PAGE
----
Scope 3 emissions move up the reporting value chain

1st February 2024


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IEMA

At the end of 2023, the UK government ran a consultation on the benefits, costs and practicalities of scope 3 greenhouse gas emissions, and the links between this reporting and the Streamlined Energy and Carbon Reporting (SECR) framework. IEMA made a substantial response to the consultation.

The Greenhouse Gas Protocol classifies a company’s emissions into three scopes. Scope 1 (direct emissions from owned or controlled resources) and scope 2 (indirect emissions from the generation of purchased energy) are generally easy to account for. Scope 3 emissions are all the other emissions in the organisation’s up and downstream value chains that have been created because of the production and consumption of its product or services.

Any financial accountant will immediately spot that one organisation’s scopes 1 and 2 are necessarily another organisation’s scope 3. But it isn’t the case that all the world’s scopes 1 and 2 neatly add up to all the world’s scope 3. Because of the way they are attributed, one organisation’s scopes 1 and 2 will often be part of multiple other organisations’ scope 3, leading to them being more than double counted across the economy as a whole. And given that these emissions account in theory for the whole value chain, it isn’t surprising to see estimates that scope 3 can account for 80-95% of an organisation’s total footprint.

There are two core reasons why there is little comparison between financial accounting and carbon accounting. First, with carbon accounting there’s no double entry aspect to prevent errors; instead it’s more accurately described as an inventory. Second, financial accounting has a well-established rulebook for making financial comparisons between organisations, but carbon accounting is still decades behind in this process. The GHG Protocol is reviewing its frameworks and guidance, but currently carbon-based comparisons between companies are not necessarily sound.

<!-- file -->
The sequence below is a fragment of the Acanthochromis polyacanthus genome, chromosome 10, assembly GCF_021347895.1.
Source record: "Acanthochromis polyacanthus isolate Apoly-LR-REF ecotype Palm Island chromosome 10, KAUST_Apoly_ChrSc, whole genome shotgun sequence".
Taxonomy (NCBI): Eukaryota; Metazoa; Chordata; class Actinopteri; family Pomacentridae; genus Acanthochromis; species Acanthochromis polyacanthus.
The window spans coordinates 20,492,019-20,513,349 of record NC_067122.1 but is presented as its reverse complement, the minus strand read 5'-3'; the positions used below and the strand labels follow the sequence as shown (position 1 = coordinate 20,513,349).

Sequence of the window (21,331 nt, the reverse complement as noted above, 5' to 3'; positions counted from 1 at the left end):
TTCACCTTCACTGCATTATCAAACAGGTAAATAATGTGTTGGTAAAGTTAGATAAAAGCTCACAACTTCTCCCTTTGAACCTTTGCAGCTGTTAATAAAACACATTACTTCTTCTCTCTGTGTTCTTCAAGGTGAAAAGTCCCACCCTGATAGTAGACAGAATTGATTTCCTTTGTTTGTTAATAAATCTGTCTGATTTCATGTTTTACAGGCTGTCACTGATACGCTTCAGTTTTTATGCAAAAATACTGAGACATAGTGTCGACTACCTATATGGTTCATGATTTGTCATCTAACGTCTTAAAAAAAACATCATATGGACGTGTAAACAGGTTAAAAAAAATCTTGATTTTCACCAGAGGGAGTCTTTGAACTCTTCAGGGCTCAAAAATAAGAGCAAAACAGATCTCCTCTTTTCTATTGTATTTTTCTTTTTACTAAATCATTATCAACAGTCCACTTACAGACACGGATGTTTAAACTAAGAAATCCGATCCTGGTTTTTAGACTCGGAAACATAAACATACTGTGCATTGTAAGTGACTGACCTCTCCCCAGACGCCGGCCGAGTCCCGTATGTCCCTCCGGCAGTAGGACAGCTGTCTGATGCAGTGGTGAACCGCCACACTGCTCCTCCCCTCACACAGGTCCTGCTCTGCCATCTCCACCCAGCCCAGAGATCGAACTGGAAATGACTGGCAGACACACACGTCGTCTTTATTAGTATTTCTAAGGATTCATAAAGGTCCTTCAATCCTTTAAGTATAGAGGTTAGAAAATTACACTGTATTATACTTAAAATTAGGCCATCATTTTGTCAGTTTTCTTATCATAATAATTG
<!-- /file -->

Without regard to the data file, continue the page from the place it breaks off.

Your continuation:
Meanwhile, it’s unlikely that free markets alone will act to prevent emissions from rising and the climate crisis from worsening. We need regulators to step in.

Along with many other jurisdictions, the UK government is considering incorporating the sustainability standards of the International Financial Reporting Standards (IFRS) Foundation into UK regulated financial reporting
(see bit.ly/IEMA-blog), and it’s also considering the future design of the SECR framework. The IFRS standards include scope 3 emissions, so the recent consultation focused on the benefits, costs and practicalities of scope 3 reporting and the success of SECR.

IEMA’s climate change and energy steering group held two workshops to discuss the consultation. Its first conclusion, on scope 3, was that scope 3 emission data collection is challenging even for experts. For instance, it’s difficult to define boundaries within complex supply chains, and once they have been defined it can then be impossible to acquire data from suppliers and clients. However, if an organisation starts on this process and then repeats it from one year to the next, it will have a very good method for understanding its progress on emissions reduction. In other words, while scope 3 reporting isn’t useful for comparing one company with another, it is an excellent corporate emissions management and reduction toolkit.

The second conclusion, on SECR, was that its value may be diminishing. This is because it’s optional to implement any actions that are identified in SECR reporting, so any companies that were minded to take action have probably already done so, and companies that have not yet taken voluntary action probably need a regulatory push. Companies in both groups by now will most likely view SECR reporting as a tickbox exercise.

IEMA’s recommendations were:

  • The implementation of IFRS standards is a great moment to take a holistic view of what reporting is supposed to achieve and to design a new framework focused on this outcome.
  • Acknowledging the difficulties in obtaining data from external organisations, larger companies should be encouraged to support smaller companies in this exercise.
  • That all guidance be in language that is as clear and unambiguous as possible to help companies to comply.
  • That education and skills development be at the heart of any new regulations.

See here for details.

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